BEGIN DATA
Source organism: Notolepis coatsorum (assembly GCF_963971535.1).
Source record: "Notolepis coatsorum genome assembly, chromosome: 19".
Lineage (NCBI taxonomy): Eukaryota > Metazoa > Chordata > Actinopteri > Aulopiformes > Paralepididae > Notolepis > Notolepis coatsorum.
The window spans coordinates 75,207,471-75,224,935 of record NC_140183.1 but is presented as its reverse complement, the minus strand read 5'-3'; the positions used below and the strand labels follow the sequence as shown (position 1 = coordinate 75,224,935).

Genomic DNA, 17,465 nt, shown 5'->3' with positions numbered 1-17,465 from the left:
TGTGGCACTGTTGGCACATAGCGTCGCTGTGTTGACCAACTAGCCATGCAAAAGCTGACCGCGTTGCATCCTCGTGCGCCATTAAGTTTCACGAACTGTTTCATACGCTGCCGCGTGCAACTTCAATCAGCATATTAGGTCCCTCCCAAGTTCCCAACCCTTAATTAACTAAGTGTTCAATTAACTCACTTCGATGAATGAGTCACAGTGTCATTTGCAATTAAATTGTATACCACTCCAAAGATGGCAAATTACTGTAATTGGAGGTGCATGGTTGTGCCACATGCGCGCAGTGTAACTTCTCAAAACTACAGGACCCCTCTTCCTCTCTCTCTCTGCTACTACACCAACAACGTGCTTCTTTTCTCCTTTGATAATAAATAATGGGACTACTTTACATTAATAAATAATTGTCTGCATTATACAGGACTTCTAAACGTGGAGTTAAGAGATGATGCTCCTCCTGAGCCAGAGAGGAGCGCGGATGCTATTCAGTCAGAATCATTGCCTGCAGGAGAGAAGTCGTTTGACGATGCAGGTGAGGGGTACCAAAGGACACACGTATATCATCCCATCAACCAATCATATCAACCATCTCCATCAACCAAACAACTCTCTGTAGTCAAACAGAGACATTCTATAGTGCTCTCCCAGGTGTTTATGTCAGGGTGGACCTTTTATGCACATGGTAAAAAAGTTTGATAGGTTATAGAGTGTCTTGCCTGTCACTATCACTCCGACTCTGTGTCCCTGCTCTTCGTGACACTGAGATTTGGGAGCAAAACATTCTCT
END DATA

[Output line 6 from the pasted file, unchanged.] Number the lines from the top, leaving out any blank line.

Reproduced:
TGTGGCACTGTTGGCACATAGCGTCGCTGTGTTGACCAACTAGCCATGCAAAAGCTGACCGCGTTGCATCCTCGTGCGCCATTAAGTTTCACGAACTGTTTCATACGCTGCCGCGTGCAACTTCAATCAGCATATTAGGTCCCTCCCAAGTTCCCAACCCTTAATTAACTAAGTGTTCAATTAACTCACTTCGATGAATGAGTCACAGTGTCATTTGCAATTAAATTGTATACCACTCCAAAGATGGCAAATTACTGTAATTGGAGGTGCATGGTTGTGCCACATGCGCGCAGTGTAACTTCTCAAAACTACAGGACCCCTCTTCCTCTCTCTCTCTGCTACTACACCAACAACGTGCTTCTTTTCTCCTTTGATAATAAATAATGGGACTACTTTACATTAATAAATAATTGTCTGCATTATACAGGACTTCTAAACGTGGAGTTAAGAGATGATGCTCCTCCTGAGCCAGAGAGGAGCGCGGATGCTATTCAGTCAGAATCATTGCCTGCAGGAGAGAAGTCGTTTGACGATGCAGGTGAGGGGTACCAAAGGACACACGTATATCATCCCATCAACCAATCATATCAACCATCTCCATCAACCAAACAACTCTCTGTAGTCAAACAGAGACATTCTATAGTGCTCTCCCAGGTGTTTATGTCAGGGTGGACCTTTTATGCACATGGTAAAAAAGTTTGATAGGTTATAGAGTGTCTTGCCTGTCACTATCACTCCGACTCTGTGTCCCTGCTCTTCGTGACACTGAGATTTGGGAGCAAAACATTCTCT